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What will you find here? Just my Mandarin learning notes.
A little bit of background on my journey through Mandarin.-
Since I was a teenager and, at 14 or 15, studied a book that compared the Constitution of few countries (I was and I am interested in learning about cultures), a pet project of mine was to be able to at least read and understand each one of the official languages of the UN (Arabic, Chinese, English, French, Russian, Spanish),
I know already some languages on that list to a level that fulfills my purpose (my mother tongue is Italian), while I had to learn and use few more in the past.
In Brussels between late 2009 and early 2010, in order to stay in town, while being stuck in an endless round of job interviews, I asked the local employment office to “scale down” my CV, so that I could be a viable candidate for an entry-level technical job paying enough to sustain my living costs, while studying and looking for something else.
It wasn’t my “dream job”, or something that I had done in the past, but it was something that you can be proficient at (thanks to my past experiences) within mere days (actually, start in hours), improve on a daily basis also by observing those around you, and I worked at it as with any other job that I had before or after: 20 EUR/month or 200k EUR/month, a customer is a customer (if anything- my colleagues complained that I was too polite with customers :D).
A bonus: I never worked less than 8 hours a day before in my life, so I had plenty of spare time to spend on my search and studies.
Nonetheless, I had to build my own “routine”, to avoid becoming “embedded” within the environment, and remind myself daily of my long-term objectives, and my choice was to listen to Mandarin courses for 5km from my home to the office, and Russian on the way back, alternating between those two languages when I did only half the walk.
On Chinese, beside audio courses, the most useful one to “kick-start” my learning was the MIT course that you can find here.
From 2010 until 2013 I did occasionally some rounds on the “writing” side, using material available online from DLI, a USA Government free online resource.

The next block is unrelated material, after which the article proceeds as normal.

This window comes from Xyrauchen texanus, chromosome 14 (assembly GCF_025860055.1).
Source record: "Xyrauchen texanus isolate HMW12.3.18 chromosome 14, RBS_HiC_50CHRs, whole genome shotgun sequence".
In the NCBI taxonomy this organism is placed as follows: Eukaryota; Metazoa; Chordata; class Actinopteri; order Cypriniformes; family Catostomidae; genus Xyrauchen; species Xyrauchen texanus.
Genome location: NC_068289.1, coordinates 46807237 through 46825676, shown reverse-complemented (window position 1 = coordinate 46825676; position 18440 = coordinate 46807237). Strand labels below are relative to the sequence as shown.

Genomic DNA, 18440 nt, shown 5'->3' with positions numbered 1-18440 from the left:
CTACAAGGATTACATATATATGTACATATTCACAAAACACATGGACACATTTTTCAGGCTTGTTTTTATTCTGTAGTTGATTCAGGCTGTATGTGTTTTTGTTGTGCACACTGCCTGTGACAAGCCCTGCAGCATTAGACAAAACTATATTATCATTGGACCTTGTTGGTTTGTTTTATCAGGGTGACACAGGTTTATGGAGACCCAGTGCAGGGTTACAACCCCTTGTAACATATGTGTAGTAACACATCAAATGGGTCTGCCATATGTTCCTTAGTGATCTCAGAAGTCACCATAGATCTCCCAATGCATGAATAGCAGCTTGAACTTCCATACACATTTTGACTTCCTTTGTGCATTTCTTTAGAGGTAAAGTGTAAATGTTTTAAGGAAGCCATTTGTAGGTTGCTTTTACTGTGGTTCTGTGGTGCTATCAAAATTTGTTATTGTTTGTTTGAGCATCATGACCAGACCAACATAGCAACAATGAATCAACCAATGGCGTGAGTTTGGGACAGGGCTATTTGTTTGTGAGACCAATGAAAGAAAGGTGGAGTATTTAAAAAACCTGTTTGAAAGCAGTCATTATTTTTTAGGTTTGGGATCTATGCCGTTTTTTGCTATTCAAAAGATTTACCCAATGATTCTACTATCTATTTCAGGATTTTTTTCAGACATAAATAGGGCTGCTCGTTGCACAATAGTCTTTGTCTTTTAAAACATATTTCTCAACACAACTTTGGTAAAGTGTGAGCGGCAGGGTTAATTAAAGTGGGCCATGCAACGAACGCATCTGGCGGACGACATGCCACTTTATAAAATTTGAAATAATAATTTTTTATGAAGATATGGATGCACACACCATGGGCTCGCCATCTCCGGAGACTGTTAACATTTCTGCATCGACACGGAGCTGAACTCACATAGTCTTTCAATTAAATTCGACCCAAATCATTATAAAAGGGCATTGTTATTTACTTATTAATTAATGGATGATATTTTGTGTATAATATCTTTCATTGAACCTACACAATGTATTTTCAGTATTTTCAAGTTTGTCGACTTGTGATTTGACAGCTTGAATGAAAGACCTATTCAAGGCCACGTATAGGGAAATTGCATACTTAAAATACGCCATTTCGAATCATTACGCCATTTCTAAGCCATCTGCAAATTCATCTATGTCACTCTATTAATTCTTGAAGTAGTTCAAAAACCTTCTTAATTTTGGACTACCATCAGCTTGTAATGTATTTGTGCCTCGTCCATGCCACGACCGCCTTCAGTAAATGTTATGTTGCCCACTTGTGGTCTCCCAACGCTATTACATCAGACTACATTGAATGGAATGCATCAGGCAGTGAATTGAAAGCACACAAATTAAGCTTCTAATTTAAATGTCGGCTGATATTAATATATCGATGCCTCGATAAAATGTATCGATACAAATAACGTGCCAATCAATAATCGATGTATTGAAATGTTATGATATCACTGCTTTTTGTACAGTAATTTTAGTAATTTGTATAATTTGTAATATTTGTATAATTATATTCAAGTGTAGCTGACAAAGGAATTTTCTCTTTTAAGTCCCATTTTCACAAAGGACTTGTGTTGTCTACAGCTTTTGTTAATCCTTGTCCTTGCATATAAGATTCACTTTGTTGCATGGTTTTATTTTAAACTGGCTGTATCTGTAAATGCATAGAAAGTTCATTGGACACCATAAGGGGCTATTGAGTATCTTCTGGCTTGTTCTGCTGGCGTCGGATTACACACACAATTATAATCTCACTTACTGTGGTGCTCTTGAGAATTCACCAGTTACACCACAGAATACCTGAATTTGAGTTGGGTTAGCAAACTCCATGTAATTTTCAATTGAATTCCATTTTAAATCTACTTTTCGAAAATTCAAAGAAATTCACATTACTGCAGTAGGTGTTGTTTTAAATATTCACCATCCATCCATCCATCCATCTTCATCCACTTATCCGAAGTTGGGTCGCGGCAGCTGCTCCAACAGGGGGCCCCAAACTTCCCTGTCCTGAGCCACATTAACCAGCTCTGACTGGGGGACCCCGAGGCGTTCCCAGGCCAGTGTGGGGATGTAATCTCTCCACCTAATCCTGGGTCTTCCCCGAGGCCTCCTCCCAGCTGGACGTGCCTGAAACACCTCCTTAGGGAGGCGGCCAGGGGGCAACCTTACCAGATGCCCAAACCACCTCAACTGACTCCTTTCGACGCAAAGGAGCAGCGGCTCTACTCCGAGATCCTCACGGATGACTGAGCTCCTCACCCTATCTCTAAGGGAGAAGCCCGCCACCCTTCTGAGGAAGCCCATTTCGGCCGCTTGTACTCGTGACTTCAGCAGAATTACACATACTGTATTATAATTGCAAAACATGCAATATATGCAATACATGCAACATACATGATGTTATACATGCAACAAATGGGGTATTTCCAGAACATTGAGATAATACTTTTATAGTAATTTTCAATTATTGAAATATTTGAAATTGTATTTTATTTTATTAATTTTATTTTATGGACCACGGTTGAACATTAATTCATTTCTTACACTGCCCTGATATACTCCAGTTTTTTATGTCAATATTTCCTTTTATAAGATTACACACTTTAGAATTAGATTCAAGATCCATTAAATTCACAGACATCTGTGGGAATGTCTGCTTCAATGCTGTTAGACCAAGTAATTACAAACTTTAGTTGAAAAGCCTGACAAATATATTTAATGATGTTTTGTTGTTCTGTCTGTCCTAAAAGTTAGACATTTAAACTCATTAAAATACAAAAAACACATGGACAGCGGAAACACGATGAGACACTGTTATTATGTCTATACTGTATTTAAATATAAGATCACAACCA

I am currently working through the Headstart2 Mandarin for few basic reasons:
- it can be done offline (you can download the course- careful: around 1GB per course)
- it contains graded exercises that force you to read, listen, and also talk, while Chinese includes also writing exercises (albeit on a “functional vocabulary” that picks characters basically across the full HSK spectrum, what in Europe is called A1-A2-B1-B2-C1-C2) (the link contains also resources that you can download, e.g. to test your level of Chinese before applying for an official test exam)
- each Headstart2 course allows to print a certificate after your complete it; for Mandarin, you can actually have a certificate for the introductory half of the course (10 units, each composed of two tasks structured in few steps), plus a certificate for each module (10, each composed of five steps) of the second half, plus a final certificate (you can have a look at my “work in progress” here
- thanks to its multi-media structure, I think that it is actually a free, interesting, and more structured alternative (as it delivers also some grammar and cultural notes) to the expensive, parrot-like RosettaStone courses (which can, anyway, be useful)
While studying, I prepared material not only for Headstart2 (e.g. a transcript in English/Pinyin/characters of each module of the second half), but also for the HSK tests (e.g. a dictionary that lists the words from each level, adding also words from other courses, including MIT and Headstart2).
My plan? To share that material here online, following the “short-story” approach that I adopted with Dutch.
Meanwhile, as an appetizer, you can have a look on YouTube to a short story and video that I prepared to remember the first 30 Chinese characters in Headstart2.
Obviously: comments welcome.